But, my brethren in the ministry, there is another lesson which, in this time of awakened spiritual feeling, God utters in our ears. Does He not admonish us, in view of the present state of things, to put away henceforth, if so be that we have indulged it, spurious charity for erroneous exhibitions of the Gospel?

While contemplating this interest, among such multitudes through all the land, in regard to the things of eternal life, there is one reflection that must have arisen frequently in every serious Christian mind; and it is that of the inefficacy of every system for the relief of burdened souls, but that of a direct application of the righteousness of Christ to the needy and the perishing. You must have felt,--constantly and deeply,--that for the wounds of the convicted conscience there is no balm but that of Gilead; and that, in regard to any attempts to meet its necessities by substitutes for Christ, [18/19] it would be hard to say whether they are most ludicrous, or most cruel. Now, my reverend brethren, if such has been the light shed, by the events of the past year, upon the exclusive value of those evangelical doctrines, which, first contained in the Bible, are republished in the Liturgy and Thirty-nine Articles of our Church, God calls us, assuredly, to follow out this conviction to its legitimate consequences; and to forswear that false tenderness, so unhappily making its appearance, here and there, in our household of faith throughout the whole country, for views utterly in contradiction to those which have just been described. We are admonished to abjure, for example, that weak and unmanly spirit, which would lead us, for the sake of what is called peace, to look with a lenient eye upon those teachings whose sum and substance is ceremonialism; and justification by sacraments; and a course of observance whereby the Saviour is put into the back ground, and the soul kept from going directly and immediately to Him, as the only righteousness, and the only redemption. If such a system as this is unsuited to those earnest wants under which we have seen men laboring, since last we met together, then it is not of God; and ought, at all times, and in all places, to be regarded with uncompromising hostility. I am well aware that such counsels are met in many quarters, in these days, by deprecating notes of warning against what is termed the spirit of party. Let us, however, understand definitely what is meant by this expression. If by party-spirit is signified the maintenance of truth with bitter and violent personality,--or if it means [19/20] resoluteness in extending certain principles only for the sake of division,--there can be no question that such a warfare, being not spiritual, but carnal, is disapproved of God, and should be shunned by men. But if, on the other hand, by bidding us avoid being partisans it is intended to say, that, under the plausible pretext of brotherly love, we are to obliterate all the lines that separate truth from error,--and to lower momentous differences into trifles,--and to represent the precious truths of our scriptural and Protestant faith on the one hand, and the inculcation of delusive formalism, popish worship, and priestly mediation on the other, as both leading the soul by different roads to the same final glory and immortality,--then let us take our stand against such a caricature of peace, and give place to it in look, word, or deed, "no, not for an hour." Is not this that very counterfeit of charity against which we have been expressly warned? "The wisdom that is from above," says the Holy Spirit by the mouth of an apostle, "is first pure, then peaceable;" and, if she be shorn of her purity, pacific though she be, she is heavenly wisdom no longer. And yet, my reverend brethren, how many affectionate and genial natures, sorrowing, as they well may, over the spectacle of strife, and longing for rest, are beguiled by such feelings into compromises more pernicious to the cause of Christ than the worst of evils they deplore! For what is the consequence of this broad and indiscriminating spirit? Just so far as we promote among the people, by our influence, the sentiment that peace is the exclusive blessing at which to aim, we render them [20/21] indifferent to saving truth; we remove their feet from that Rock, Christ, on which they were once, perhaps, firmly planted; and thus, while seeming to pursue charity, are violating it in the most palpable form by doing injury to immortal souls. Are we prepared to encounter such a responsibility; and, led away either by a pusillanimous and selfish desire of repose, or by the specious pleas for harmony so often reiterated in these days, to sacrifice the everlasting interests of those committed to our charge? Against such a perversion of the name of love, I feel it to be my duty, in virtue of the office which I hold, distinctly to protest. God grant, of course I say, that you may all love the peace of Sion! But God grant that you may likewise love the true and uncorrupted gospel! God give you decision; and make you so firmly to hold the truth, and to set your faces against what is contrary to this truth, in whatever shape it may come, that it may be known and read of all men what you are, and where you stand! I need not remind you, that the ambassador of Christ who is wanting in what is positive, "steadfast," and "unmoveable" in character, can never, in the very nature of things, accomplish a fruitful ministration. But one suggestion I cannot refrain from making, with all the solemnity which it demands. There is a day coming, brethren beloved in the Lord, when, however we may shrink, in this world, from standing forth in all the distinctness of avowal of the right, and opposition to the wrong,--however we may temporize,--and however, under the fair name of charity for what is obviously error, we may decline to place [21/22] ourselves manfully on the side of truth,--this uncertainty will continue no longer. When the Son of man shall come, and all his holy angels with him, He will fix the place where we shall be compelled to stand. O that we may guide our course by the light of the eternal world! "He that is not with me is against me." "Whosoever shall be ashamed of me, and of my words, of him shall the Son of man be ashamed, when he shall come in his own glory, and in his Father's, and of the holy angels."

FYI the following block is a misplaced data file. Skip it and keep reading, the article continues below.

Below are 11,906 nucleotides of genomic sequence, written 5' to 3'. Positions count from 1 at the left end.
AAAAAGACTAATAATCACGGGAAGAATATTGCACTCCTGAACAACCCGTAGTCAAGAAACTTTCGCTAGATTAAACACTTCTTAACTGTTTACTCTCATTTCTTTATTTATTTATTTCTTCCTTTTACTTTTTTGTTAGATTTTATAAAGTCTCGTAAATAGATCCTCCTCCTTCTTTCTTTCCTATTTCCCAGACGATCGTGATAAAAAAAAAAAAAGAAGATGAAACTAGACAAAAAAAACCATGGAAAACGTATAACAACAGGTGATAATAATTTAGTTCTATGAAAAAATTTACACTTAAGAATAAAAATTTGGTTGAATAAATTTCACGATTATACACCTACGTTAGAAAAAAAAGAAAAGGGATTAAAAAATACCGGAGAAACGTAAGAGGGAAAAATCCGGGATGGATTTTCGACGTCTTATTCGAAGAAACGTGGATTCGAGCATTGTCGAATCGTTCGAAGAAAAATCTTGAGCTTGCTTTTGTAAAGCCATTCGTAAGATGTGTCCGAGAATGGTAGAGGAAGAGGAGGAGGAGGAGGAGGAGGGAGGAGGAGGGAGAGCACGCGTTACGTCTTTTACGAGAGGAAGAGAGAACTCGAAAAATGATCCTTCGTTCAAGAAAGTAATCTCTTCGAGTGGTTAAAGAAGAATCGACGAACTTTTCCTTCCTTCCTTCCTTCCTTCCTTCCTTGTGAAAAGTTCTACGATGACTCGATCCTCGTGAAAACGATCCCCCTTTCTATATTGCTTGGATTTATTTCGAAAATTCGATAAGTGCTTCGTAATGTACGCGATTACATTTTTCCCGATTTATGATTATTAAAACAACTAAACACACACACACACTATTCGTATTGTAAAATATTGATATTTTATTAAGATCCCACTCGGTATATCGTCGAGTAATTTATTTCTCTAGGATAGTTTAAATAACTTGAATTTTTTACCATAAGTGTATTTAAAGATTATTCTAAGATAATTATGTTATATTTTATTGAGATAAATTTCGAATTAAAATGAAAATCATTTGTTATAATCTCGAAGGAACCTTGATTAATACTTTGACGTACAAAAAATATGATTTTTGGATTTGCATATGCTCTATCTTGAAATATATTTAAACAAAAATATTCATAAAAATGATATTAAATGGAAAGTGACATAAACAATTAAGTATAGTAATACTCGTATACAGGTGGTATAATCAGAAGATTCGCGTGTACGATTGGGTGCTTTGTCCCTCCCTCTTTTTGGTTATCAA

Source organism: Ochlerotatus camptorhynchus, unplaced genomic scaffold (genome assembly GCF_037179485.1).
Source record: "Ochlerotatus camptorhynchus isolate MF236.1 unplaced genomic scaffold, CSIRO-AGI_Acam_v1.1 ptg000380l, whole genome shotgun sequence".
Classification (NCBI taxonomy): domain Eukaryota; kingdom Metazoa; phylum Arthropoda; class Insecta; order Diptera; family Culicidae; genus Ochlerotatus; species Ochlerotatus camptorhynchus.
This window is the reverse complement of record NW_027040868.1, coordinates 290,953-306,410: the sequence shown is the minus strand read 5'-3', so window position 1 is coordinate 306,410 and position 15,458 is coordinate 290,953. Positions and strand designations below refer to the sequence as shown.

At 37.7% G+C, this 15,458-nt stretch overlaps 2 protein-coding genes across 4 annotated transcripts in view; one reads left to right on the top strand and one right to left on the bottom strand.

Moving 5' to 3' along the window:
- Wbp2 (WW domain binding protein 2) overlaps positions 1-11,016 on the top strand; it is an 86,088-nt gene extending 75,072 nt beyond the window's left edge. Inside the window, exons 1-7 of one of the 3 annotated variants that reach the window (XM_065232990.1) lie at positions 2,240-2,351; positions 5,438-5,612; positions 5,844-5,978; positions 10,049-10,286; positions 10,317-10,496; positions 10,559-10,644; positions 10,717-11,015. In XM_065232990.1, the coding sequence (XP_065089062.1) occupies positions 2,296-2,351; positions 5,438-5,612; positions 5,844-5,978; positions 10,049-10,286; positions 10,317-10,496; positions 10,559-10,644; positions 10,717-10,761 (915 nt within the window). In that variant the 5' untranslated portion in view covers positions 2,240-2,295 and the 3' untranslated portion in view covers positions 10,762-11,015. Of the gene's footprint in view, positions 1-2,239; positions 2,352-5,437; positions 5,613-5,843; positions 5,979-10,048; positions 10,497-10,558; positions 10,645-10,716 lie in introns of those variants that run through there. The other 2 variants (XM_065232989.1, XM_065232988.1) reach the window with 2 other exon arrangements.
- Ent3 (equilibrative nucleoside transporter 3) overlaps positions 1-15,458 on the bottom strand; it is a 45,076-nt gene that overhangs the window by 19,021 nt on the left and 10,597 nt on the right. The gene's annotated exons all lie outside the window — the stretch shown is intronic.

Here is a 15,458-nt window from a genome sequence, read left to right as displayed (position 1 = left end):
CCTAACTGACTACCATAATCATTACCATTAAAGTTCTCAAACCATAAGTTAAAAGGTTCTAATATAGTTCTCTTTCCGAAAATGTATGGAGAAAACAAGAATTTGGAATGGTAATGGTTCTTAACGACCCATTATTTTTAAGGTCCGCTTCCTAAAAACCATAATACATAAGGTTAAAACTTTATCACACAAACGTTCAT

I commend these thoughts, my reverend brethren, which the events of the last year have suggested to me, to your serious consideration; invoking, at the same moment, the aid of the Holy Spirit to give them acceptance with you all. Firmly persuaded, in my own mind, of their consonance with the word of God, it would be strange if I did not desire that they should also approve themselves to those to whom they have been presented. This, however, I must leave to Him, "without whom nothing" that man can say "is strong" to accomplish its object. My heart's prayer is, that the wonderful tokens God has been giving of his presence, by awakening so many of his immortal creatures to the remembrance of eternity, may not be unheeded by us in any of the aspects in which they have been considered. I desire you to feel a hearty belief, derived from the view of all the facts, that this work is of God. I also desire you to rejoice, at such a time as this, in the privileges we enjoy in our liturgical services;--not in the foolish spirit of vain-glory, but on the ground of their adaptation to the condition [22/23] of such, among the worshippers in the sanctuary, as have been touched by the Holy Ghost,--and of their efficacy in giving a well-regulated character to those familiar assemblies for unpremeditated prayer, which, although regarded by many with suspicion, have proved of late so eminently fruitful in results of blessing. And I desire, further,--to see the ambassadors of Christ stimulated, by what is now going on, to continual fidelity in the presentation of the simple gospel; and to the abandonment, like honest, straight-forward men, of a drivelling charity for that system of superstition, which puts the Lord Jesus into the shade, and which, as you must have often thought of late, it would be as evidently a mockery to offer to hearts under the conviction of sin, as would be the giving of "a stone" for "bread," or instead of "a fish," a "serpent." May the Lord grant to us all such an heart, while witnessing the work of grace which is now in progress; and at last, after we have finished the part assigned to us in our respective spheres of labor, may we be found worthy, through redeeming blood, to receive from "the chief Shepherd" a "crown of glory that fadeth not away!"